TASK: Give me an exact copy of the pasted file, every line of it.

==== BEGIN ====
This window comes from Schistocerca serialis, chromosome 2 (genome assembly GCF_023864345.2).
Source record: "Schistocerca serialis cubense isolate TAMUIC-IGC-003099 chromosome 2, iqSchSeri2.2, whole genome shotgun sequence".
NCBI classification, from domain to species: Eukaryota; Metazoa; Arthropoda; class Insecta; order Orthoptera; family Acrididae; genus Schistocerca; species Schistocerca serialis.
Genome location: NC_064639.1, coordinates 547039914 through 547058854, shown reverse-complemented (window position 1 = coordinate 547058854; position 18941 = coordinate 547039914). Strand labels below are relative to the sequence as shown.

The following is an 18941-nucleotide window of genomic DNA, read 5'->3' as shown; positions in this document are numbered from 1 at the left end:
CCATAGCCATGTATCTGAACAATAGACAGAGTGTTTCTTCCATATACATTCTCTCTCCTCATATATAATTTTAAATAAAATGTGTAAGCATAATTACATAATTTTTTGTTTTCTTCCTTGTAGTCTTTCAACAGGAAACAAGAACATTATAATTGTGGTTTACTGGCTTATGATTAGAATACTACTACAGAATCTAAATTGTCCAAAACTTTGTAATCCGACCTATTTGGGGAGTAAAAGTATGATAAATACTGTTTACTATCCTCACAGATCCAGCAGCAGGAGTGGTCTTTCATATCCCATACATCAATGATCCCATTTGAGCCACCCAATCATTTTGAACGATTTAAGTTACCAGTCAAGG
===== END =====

This window comes from Schistocerca serialis, chromosome 2 (genome assembly GCF_023864345.2).
Source record: "Schistocerca serialis cubense isolate TAMUIC-IGC-003099 chromosome 2, iqSchSeri2.2, whole genome shotgun sequence".
NCBI classification, from domain to species: Eukaryota; Metazoa; Arthropoda; class Insecta; order Orthoptera; family Acrididae; genus Schistocerca; species Schistocerca serialis.
Genome location: NC_064639.1, coordinates 547039914 through 547058854, shown reverse-complemented (window position 1 = coordinate 547058854; position 18941 = coordinate 547039914). Strand labels below are relative to the sequence as shown.

The following is an 18941-nucleotide window of genomic DNA, read 5'->3' as shown; positions in this document are numbered from 1 at the left end:
CCATAGCCATGTATCTGAACAATAGACAGAGTGTTTCTTCCATATACATTCTCTCTCCTCATATATAATTTTAAATAAAATGTGTAAGCATAATTACATAATTTTTTGTTTTCTTCCTTGTAGTCTTTCAACAGGAAACAAGAACATTATAATTGTGGTTTACTGGCTTATGATTAGAATACTACTACAGAATCTAAATTGTCCAAAACTTTGTAATCCGACCTATTTGGGGAGTAAAAGTATGATAAATACTGTTTACTATCCTCACAGATCCAGCAGCAGGAGTGGTCTTTCATATCCCATACATCAATGATCCCATTTGAGCCACCCAATCATTTTGAACGATTTAAGTTACCAGTCAAGG